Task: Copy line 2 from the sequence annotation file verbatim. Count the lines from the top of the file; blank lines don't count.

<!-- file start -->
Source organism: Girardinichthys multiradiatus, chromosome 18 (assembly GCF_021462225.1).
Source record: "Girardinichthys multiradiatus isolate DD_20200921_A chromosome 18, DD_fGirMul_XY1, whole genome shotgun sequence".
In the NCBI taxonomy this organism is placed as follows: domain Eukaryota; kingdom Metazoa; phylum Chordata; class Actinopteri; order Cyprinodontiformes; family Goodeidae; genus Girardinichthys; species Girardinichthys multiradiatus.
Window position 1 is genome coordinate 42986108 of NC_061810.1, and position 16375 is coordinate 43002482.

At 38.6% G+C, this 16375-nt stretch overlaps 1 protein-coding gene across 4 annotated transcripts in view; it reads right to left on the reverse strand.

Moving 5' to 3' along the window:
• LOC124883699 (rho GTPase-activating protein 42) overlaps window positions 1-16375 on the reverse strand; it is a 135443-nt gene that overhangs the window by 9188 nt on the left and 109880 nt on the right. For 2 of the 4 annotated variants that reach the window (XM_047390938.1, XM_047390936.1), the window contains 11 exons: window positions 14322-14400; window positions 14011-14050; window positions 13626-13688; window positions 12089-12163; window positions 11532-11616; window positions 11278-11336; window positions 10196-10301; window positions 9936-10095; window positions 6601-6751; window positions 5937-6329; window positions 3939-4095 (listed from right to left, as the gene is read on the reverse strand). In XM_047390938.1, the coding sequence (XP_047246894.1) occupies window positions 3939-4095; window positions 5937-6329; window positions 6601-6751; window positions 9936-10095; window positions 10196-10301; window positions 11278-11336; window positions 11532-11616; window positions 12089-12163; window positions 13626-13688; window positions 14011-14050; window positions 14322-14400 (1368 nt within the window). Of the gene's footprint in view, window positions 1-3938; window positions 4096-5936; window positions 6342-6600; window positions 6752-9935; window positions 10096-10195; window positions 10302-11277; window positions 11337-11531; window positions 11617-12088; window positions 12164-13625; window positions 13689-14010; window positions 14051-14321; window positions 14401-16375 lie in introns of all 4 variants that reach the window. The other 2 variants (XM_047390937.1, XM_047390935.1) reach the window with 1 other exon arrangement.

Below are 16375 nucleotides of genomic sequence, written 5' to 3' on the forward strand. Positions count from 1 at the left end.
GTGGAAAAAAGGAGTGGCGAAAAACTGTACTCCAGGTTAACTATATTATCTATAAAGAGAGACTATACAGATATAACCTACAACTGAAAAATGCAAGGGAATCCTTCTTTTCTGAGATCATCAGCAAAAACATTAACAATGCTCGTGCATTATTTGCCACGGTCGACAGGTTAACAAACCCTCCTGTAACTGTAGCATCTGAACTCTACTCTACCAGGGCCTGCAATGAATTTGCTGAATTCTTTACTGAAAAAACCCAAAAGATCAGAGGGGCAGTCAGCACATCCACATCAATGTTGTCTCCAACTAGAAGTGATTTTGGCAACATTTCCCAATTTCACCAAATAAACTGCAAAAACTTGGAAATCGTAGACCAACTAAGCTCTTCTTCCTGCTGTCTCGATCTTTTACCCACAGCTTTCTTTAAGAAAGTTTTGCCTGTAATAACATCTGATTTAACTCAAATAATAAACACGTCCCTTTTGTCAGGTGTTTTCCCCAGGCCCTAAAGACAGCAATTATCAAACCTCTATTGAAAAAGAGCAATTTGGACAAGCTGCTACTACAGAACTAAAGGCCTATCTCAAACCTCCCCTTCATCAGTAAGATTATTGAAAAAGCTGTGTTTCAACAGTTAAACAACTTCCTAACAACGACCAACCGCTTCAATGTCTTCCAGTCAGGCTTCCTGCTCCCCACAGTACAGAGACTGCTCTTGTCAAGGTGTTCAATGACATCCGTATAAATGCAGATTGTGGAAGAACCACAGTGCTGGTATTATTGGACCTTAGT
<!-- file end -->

Source record: "Girardinichthys multiradiatus isolate DD_20200921_A chromosome 18, DD_fGirMul_XY1, whole genome shotgun sequence".